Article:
Energy minister Michael Fallon orders wind farms to cut compensation charges as figures show they are paid millions for turbines to stand still in stormy weather
The payments are made because the cables which transmit power from the turbines to the National Grid cannot cope with the amount of electricity they produce during stormy conditions.
Ministers are launching a fresh crackdown on the compensation charges – which ultimately end up on customers’ bills – and are threatening to force power companies to reduce the cost of the payments.
Michael Fallon, the Energy Minister, has written to renewable power companies warning that he is ready to change the law to force wind farms to lower their prices if they fail to cut the costs voluntarily.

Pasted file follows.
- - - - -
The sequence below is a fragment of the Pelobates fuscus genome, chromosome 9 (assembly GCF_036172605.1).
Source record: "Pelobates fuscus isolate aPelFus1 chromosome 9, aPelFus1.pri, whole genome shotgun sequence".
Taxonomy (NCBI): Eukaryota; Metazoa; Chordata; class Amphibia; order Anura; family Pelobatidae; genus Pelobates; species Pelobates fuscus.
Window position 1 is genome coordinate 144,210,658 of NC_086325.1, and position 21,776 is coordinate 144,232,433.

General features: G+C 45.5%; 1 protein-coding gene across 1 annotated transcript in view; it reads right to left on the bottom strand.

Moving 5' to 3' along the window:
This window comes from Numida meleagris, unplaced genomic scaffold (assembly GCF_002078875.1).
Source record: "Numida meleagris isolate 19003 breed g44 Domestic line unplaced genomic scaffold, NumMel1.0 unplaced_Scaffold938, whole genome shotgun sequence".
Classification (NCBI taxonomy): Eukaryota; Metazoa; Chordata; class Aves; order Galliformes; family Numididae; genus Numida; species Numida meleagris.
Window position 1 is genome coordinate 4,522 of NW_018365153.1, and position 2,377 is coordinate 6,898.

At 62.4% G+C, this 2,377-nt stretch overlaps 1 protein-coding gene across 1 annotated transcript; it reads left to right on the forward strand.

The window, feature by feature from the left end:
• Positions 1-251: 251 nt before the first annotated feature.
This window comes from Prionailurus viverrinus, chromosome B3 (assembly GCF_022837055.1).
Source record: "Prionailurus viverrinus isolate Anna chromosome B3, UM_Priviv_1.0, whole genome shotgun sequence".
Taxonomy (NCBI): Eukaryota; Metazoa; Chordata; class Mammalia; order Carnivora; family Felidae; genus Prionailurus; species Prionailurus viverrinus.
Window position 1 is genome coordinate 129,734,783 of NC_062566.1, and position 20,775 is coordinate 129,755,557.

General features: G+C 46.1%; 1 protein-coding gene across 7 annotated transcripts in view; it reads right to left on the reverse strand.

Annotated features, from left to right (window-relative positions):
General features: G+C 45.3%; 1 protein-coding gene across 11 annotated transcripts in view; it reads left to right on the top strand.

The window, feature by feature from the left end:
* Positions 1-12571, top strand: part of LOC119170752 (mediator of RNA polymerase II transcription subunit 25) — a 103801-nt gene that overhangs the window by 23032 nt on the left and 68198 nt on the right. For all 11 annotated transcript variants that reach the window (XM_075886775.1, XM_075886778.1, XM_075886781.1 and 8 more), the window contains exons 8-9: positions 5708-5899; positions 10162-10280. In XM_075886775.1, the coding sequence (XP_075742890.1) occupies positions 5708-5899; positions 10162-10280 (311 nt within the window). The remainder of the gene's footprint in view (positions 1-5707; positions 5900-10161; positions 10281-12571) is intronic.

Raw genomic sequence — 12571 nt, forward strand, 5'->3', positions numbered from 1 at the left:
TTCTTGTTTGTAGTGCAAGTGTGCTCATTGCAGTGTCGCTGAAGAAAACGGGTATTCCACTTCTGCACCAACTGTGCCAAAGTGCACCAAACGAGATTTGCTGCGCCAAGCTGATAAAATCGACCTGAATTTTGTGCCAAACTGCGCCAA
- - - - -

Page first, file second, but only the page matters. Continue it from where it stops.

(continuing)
The scale of the compensation payments, which can be disclosed for the first time, will fuel opposition to wind generators from campaigners who argue that they are inefficient and blight the landscape.
These subsidies are set by the government but paid ultimately from customers’ household bills.[…]
The total amount paid out through these compensation arrangements – known as “constraint payments” – has risen dramatically in the last four years as the number of onshore wind turbines has grown. Between 2010 and October 2012, £17.8 million was paid in total.
But new figures based on Ofgem data disclose that these payments are expected to cost consumers £30 million this year.